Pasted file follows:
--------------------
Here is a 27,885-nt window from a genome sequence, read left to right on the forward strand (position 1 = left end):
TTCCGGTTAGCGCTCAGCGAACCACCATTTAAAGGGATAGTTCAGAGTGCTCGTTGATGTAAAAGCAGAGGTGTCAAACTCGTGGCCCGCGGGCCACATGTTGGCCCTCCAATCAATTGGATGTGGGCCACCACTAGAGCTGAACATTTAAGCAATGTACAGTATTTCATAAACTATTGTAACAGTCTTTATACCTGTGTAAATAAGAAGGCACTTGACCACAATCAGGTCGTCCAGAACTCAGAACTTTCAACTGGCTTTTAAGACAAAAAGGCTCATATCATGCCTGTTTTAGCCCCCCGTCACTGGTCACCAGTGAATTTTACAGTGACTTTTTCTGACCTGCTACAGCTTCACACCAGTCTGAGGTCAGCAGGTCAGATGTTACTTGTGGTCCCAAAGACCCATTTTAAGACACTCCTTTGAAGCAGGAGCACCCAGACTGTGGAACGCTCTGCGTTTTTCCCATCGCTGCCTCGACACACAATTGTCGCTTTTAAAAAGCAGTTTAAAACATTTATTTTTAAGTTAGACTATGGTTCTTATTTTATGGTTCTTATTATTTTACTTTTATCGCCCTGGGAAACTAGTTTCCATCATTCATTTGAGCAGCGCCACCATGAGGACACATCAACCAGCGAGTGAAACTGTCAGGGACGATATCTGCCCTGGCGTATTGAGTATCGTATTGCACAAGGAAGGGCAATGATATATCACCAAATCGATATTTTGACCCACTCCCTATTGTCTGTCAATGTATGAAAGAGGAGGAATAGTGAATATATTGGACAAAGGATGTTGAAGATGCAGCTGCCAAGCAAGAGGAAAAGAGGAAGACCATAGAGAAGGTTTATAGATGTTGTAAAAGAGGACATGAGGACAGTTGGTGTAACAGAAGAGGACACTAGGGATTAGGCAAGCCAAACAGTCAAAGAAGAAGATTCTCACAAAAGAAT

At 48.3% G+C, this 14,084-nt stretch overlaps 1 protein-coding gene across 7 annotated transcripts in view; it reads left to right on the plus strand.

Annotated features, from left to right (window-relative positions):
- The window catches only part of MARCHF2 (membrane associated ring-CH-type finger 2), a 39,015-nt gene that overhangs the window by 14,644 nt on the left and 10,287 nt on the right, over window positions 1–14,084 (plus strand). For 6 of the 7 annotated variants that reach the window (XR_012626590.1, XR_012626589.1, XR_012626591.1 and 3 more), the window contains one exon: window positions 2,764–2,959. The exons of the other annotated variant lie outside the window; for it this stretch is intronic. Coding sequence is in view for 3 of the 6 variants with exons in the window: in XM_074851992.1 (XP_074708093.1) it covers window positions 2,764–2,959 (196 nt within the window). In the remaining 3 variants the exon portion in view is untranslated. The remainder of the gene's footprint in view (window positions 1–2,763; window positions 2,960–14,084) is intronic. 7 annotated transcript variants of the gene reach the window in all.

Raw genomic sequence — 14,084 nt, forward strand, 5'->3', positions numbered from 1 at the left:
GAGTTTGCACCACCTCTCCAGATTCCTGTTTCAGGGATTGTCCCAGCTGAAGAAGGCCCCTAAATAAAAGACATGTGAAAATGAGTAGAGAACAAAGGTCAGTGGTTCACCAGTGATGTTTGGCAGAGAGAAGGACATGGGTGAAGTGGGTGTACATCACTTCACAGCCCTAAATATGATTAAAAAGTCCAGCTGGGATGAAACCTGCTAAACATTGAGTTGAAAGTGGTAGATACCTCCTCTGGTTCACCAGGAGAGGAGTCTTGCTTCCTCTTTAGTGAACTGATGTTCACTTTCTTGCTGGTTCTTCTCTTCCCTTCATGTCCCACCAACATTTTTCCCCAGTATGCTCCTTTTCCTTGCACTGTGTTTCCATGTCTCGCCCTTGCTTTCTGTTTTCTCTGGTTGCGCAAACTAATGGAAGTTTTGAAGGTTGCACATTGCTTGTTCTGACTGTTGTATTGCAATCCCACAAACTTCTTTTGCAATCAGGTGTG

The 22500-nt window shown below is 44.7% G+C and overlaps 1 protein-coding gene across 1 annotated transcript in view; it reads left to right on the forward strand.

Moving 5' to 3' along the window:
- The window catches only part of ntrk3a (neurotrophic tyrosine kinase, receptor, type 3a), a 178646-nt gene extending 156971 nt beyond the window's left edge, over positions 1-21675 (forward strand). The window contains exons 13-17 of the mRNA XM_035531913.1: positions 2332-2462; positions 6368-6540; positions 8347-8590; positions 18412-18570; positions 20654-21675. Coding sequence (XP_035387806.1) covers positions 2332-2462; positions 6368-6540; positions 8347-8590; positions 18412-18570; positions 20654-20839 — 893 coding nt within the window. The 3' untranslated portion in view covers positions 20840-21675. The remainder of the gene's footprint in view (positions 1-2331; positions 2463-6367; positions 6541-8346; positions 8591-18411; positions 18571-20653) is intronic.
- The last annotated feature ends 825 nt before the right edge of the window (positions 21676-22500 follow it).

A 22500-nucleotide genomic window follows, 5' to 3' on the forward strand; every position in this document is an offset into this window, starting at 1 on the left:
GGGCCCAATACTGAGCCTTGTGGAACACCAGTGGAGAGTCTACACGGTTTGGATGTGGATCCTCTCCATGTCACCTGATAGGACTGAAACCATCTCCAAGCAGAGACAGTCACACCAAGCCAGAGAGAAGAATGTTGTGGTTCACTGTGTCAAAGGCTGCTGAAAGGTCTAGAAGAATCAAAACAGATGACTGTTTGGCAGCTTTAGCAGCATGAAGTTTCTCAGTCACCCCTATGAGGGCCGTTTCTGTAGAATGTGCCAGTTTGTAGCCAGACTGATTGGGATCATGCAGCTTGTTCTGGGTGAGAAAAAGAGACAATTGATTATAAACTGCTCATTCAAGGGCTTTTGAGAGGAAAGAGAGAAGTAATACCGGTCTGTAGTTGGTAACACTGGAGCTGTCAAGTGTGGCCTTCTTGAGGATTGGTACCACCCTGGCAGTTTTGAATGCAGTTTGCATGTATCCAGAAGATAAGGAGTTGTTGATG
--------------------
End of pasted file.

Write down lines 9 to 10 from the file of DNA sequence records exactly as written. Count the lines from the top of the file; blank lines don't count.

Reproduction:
Moving 5' to 3' along the window:
- The window catches only part of ntrk3a (neurotrophic tyrosine kinase, receptor, type 3a), a 178646-nt gene extending 156971 nt beyond the window's left edge, over positions 1-21675 (forward strand). The window contains exons 13-17 of the mRNA XM_035531913.1: positions 2332-2462; positions 6368-6540; positions 8347-8590; positions 18412-18570; positions 20654-21675. Coding sequence (XP_035387806.1) covers positions 2332-2462; positions 6368-6540; positions 8347-8590; positions 18412-18570; positions 20654-20839 — 893 coding nt within the window. The 3' untranslated portion in view covers positions 20840-21675. The remainder of the gene's footprint in view (positions 1-2331; positions 2463-6367; positions 6541-8346; positions 8591-18411; positions 18571-20653) is intronic.